RISE OF THE GUARDIANS 3-D Blu-Ray Combo Pack (***, 97 mins., 2012, PG; Dreamworks/Paramount): Though a box-office underachiever in relation to both its budget and past Dreamworks animated releases, this good-natured and entertaining effort to revise, update and turn a gallery of holiday characters (Santa Claus, the Easter Bunny, Tooth Fairy, and Sandman) into a super-hero like team of “guardians” ought to be please young kids. Director Peter Ramsey and writer David Lindsay-Abaire’s film offers good laughs and a compelling visual design to go along with its positive messages and excellent vocal performances from the likes of Alec Baldwin, Hugh Jackman and Jude Law among others. Dreamworks’ 3-D Blu-Ray presentation is marvelous, with depth of field and pop-out effects on-hand throughout; the standard BD is likewise robust with its 1080p AVC encoded transfer and Dolby TreuHD audio. The three-disc combo pack also includes a DVD, digital copy and Ultraviolet code, along with extras including BD-exclusive featurettes and games, a commentary from the filmmakers and more.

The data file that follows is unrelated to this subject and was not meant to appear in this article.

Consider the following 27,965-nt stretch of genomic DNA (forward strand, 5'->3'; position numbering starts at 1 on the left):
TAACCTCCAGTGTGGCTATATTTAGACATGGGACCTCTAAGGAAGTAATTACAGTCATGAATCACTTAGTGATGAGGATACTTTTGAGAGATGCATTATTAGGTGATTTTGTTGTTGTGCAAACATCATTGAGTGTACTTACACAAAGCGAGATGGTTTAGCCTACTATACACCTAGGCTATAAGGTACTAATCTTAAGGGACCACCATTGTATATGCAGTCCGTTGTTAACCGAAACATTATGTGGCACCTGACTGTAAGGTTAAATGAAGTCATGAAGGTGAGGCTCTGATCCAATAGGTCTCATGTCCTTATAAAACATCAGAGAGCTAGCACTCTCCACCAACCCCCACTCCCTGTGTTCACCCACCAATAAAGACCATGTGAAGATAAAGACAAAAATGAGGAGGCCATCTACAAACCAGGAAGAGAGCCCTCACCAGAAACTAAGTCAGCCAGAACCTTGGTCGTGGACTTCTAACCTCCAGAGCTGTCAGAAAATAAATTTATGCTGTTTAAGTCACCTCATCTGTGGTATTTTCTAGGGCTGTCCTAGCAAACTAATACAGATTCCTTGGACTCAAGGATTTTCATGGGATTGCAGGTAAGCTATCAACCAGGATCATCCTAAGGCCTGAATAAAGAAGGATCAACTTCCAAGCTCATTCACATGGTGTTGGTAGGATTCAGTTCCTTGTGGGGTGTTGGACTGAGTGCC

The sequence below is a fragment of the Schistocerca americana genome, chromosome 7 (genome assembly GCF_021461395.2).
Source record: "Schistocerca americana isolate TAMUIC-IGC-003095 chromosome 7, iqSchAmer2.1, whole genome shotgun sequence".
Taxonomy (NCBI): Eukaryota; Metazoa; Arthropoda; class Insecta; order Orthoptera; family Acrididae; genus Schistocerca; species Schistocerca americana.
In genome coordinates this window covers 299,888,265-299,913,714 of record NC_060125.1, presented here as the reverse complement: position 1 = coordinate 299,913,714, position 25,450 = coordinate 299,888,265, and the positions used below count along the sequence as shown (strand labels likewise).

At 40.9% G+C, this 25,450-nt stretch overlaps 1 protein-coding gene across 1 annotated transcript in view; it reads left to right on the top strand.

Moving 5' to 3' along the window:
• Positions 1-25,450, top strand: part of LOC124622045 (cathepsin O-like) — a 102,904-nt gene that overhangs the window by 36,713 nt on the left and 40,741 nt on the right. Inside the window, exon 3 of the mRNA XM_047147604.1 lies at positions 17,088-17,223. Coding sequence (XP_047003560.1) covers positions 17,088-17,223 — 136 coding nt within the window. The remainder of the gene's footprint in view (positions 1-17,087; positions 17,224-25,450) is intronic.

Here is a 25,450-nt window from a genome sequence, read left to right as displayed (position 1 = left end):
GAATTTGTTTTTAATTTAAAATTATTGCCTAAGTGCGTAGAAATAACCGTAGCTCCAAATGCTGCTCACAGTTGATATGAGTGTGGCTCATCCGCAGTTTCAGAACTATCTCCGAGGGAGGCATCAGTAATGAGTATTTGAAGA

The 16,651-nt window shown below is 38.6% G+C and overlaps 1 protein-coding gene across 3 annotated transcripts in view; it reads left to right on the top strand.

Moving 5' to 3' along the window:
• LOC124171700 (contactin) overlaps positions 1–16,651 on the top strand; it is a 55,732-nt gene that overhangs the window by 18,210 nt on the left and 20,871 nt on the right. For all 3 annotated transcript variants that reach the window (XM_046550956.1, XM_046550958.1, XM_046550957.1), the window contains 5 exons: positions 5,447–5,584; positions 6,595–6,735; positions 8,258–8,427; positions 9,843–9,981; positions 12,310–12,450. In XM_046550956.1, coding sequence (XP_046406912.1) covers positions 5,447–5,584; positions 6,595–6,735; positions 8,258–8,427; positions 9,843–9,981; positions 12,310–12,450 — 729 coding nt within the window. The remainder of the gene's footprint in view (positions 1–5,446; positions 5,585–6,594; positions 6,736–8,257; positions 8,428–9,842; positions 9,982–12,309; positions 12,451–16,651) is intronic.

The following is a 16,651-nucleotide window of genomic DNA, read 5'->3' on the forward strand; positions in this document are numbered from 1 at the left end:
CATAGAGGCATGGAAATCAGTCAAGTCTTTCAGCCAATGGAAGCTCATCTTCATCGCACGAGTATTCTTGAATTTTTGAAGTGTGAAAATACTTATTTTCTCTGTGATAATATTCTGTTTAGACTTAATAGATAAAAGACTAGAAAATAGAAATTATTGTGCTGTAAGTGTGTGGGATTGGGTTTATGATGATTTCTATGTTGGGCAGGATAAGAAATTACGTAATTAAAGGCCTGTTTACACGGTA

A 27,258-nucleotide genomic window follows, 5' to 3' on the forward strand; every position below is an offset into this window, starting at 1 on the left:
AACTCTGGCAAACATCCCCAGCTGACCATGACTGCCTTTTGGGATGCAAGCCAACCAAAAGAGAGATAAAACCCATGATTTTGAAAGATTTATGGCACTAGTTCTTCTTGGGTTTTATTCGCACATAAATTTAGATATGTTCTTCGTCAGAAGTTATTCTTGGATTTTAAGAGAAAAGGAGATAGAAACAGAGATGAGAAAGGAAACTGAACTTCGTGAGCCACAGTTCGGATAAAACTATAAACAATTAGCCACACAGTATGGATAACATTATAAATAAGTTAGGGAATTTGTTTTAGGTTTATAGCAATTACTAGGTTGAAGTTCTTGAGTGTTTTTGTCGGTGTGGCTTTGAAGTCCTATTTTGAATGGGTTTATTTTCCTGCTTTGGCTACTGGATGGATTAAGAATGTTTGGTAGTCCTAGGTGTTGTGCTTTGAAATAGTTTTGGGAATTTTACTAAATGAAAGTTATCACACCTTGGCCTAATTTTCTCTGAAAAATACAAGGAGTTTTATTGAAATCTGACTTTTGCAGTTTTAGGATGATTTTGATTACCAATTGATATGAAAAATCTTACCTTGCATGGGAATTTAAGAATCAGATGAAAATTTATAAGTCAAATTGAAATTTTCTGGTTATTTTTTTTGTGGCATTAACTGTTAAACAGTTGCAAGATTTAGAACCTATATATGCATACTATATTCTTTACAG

SAMSON AND DELILAH DVD (133 mins., 1949; Paramount): Paramount produced a lavish 4K restoration of Cecil B. DeMille’s 1949 Biblical epic with Hedy Lamarr and Victor Mature – but for some odd reason, has (at least for the moment) opted to release the results of their efforts only on DVD. The 1.33 formatted disc looks exceptionally detailed for standard-def, but one can only imagine what a high-definition rendering would’ve looked like on Blu-Ray. Perhaps a BD will follow down the line – but for now, fans will have to live with Paramount’s DVD, which also includes a mono soundtrack and no extras.
SECRETS OF HIGHCLERE CASTLE DVD (60 mins., 2012; PBS): “Downton Abbey” fans will find this hour-long profile of England’s Highclere Castle – the actual setting of the hugely popular dramatic series – to be of interest. From the history of the Castle to how its current inhabitants handle the upkeep, this is an entertaining and fascinating look behind the scenes at what was once viewed as the “social epicenter of Edwardian England.” PBS’ DVD includes a stereo soundtrack and 16:9 transfer.